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Problem... help anyone?

Nov. 13, 2010, 11:48 a.m.
Posts: 0
Joined: March 5, 2003

Ok after reading Faithless[HTML_REMOVED]#8217;s epice failure of a thread (cough) pie (cough), i thought i[HTML_REMOVED]#8217;d look for some advice on a similar topic.

To start, some of you know where I work, for those who don[HTML_REMOVED]#8217;t, it[HTML_REMOVED]#8217;s that place with all the whales. Anyway my employer has a policy for all visitors - stating:

[INDENT]You are welcome to shoot still photos, video or film for personal use only. Any reuse or reproduction for commercial purpose without written consent of the Vancouver ######## is strictly prohibited.
[/INDENT]
For employees things are a little different, and this is what I received from the HR department when requesting the most recent policy.

[INDENT]POLICY
[/INDENT]
[INDENT]1. All Photographers please note: You are welcome to shoot still photos, video or film for personal use only. Any reuse or reproduction for commercial purpose without written consent of the Vancouver ######## is strictly prohibited.

2. Pursuit of personal photography, video or film on location at the ######## is done on personal time.

PROCEDURE
For those interested in obtaining written consent from the Vancouver ######## please contact the Vancouver ######## Public Relations Department.
[/INDENT]Now this is the information I[HTML_REMOVED]#8217;ve found from the Government of Canada website.
Canadian Copyright and Moral Rights in Works

[INDENT](1) For the purposes of this Act, [HTML_REMOVED]#8220;copyright[HTML_REMOVED]#8221;, in relation to a work, means the sole right to produce or reproduce the work or any substantial part thereof in any material form whatever, to perform the work or any substantial part thereof in public or, if the work is unpublished, to publish the work or any substantial part thereof, and includes the sole right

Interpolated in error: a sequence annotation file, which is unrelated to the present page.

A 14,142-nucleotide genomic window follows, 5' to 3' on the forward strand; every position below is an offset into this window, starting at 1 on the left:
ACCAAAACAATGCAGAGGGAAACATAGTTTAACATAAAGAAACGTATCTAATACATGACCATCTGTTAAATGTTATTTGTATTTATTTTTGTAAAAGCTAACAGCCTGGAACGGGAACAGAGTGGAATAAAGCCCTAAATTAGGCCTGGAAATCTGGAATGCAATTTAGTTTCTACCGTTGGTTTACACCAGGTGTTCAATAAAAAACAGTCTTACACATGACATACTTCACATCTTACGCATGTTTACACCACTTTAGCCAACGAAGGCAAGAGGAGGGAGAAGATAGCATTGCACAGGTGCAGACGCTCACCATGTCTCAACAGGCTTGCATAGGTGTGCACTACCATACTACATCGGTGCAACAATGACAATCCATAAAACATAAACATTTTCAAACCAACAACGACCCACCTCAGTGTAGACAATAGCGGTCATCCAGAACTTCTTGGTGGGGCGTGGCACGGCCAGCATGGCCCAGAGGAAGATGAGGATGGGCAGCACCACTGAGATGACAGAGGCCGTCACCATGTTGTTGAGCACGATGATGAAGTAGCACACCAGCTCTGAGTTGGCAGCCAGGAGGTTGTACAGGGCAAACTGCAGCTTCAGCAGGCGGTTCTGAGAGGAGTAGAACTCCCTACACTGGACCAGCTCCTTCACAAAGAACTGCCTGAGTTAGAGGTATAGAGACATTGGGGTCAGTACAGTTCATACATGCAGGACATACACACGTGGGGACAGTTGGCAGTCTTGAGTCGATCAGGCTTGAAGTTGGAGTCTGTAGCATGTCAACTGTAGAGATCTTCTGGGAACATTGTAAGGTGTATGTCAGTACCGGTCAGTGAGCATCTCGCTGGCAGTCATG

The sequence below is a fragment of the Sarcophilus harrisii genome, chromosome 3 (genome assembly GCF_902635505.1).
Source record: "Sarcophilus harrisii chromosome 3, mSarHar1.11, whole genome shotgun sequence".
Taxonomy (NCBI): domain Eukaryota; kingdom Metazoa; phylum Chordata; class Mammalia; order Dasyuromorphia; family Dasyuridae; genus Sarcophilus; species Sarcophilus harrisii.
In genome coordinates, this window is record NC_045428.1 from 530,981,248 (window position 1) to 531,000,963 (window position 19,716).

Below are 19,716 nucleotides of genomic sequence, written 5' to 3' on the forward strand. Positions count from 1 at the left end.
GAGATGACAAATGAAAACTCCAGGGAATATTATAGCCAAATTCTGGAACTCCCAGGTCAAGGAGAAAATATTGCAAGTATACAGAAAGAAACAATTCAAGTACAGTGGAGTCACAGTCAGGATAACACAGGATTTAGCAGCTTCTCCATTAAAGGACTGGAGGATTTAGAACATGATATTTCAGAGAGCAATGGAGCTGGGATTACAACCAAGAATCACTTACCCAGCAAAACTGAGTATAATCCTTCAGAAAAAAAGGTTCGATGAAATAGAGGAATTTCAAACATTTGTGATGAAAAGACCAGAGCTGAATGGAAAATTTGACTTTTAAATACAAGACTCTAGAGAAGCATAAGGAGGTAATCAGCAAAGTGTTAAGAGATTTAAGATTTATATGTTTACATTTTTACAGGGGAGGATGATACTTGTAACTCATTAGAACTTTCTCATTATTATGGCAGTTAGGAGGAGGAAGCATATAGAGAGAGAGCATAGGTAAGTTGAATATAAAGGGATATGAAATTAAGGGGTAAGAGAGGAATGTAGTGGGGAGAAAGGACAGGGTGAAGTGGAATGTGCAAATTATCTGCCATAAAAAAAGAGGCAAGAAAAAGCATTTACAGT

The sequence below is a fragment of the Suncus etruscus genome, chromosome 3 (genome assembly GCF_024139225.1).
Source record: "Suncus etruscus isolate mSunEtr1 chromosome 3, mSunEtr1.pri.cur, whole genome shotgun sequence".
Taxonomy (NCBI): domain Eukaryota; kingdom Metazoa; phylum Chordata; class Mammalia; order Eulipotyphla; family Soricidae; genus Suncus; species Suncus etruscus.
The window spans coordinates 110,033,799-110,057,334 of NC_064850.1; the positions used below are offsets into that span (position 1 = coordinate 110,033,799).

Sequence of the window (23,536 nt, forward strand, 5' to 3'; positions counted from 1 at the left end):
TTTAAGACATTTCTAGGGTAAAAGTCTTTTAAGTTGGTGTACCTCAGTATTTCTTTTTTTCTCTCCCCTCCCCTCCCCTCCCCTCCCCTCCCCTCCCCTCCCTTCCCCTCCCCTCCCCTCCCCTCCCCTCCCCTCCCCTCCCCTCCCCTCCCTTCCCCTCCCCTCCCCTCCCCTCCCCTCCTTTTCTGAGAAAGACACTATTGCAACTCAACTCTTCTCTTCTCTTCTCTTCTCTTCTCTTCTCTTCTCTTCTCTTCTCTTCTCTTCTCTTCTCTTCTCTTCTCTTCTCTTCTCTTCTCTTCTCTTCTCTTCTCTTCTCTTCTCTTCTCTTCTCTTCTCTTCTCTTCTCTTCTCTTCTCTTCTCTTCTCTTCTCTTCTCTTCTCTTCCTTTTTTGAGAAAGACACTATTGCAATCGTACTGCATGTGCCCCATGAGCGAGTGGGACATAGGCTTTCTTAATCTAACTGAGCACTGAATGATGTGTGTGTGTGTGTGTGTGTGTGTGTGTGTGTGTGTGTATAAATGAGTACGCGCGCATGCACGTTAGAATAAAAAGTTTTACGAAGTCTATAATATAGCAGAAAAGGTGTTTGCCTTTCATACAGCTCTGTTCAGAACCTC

[/INDENT]
[INDENT]
(a) to produce, reproduce, perform or publish any translation of the work,
Ownership of copyright
(1) Subject to this Act, the author of a work shall be the first owner of the copyright therein.

Work Made in the course of employment

(3) Where the author of a work was in the employment of some other person under a contract of service or apprenticeship and the work was made in the course of his employment by that person, the person by whom the author was employed shall, in the absence of any agreement to the contrary, be the first owner of the copyright, but where the work is an article or other contribution to a newspaper, magazine or similar periodical, there shall, in the absence of any agreement to the contrary, be deemed to be reserved to the author a right to restrain the publication of the work, otherwise than as part of a newspaper, magazine or similar periodical.
[/INDENT]Cole Notes:
So, the story goes. I took a photo of a sea horse during personal time [HTML_REMOVED]#8211; wasn[HTML_REMOVED]#8217;t working! Legally I believe this photo is MY property. I sent the photo to the guy who takes care of the sea horses - this may have been my mistake?

The f@#ing marketing department asks for the photo from this guy and then proceeds to plaster on the front on a thousands of marketing brochures. This pisses me off because if the marketing department knew who the photographer was, they used the photo without consent and even if they didn[HTML_REMOVED]#8217;t know who the photographer was they, used a photo without knowing who the owner was!!! I seriously am considering legal action, but my thinking is the only thing I can fight is lost exposure as the photo was printed without my name crediting it. I don[HTML_REMOVED]#8217;t think I can claim lost revenue because I could not have sold the photo for any other use with consent from my employer. Or is it my mistake for send the photo to some else?

This is not the first time this has happened. The same thing happened three or four years back, and when I tried to address it, they simply ignored me.

I love to hear what others think, even it means more pie!

Nov. 13, 2010, 11:56 a.m.
Posts: 14573
Joined: Dec. 16, 2003

that's a bit complicated but…

the photo is your property, it always is. The only thing you sell is usage rights to that photo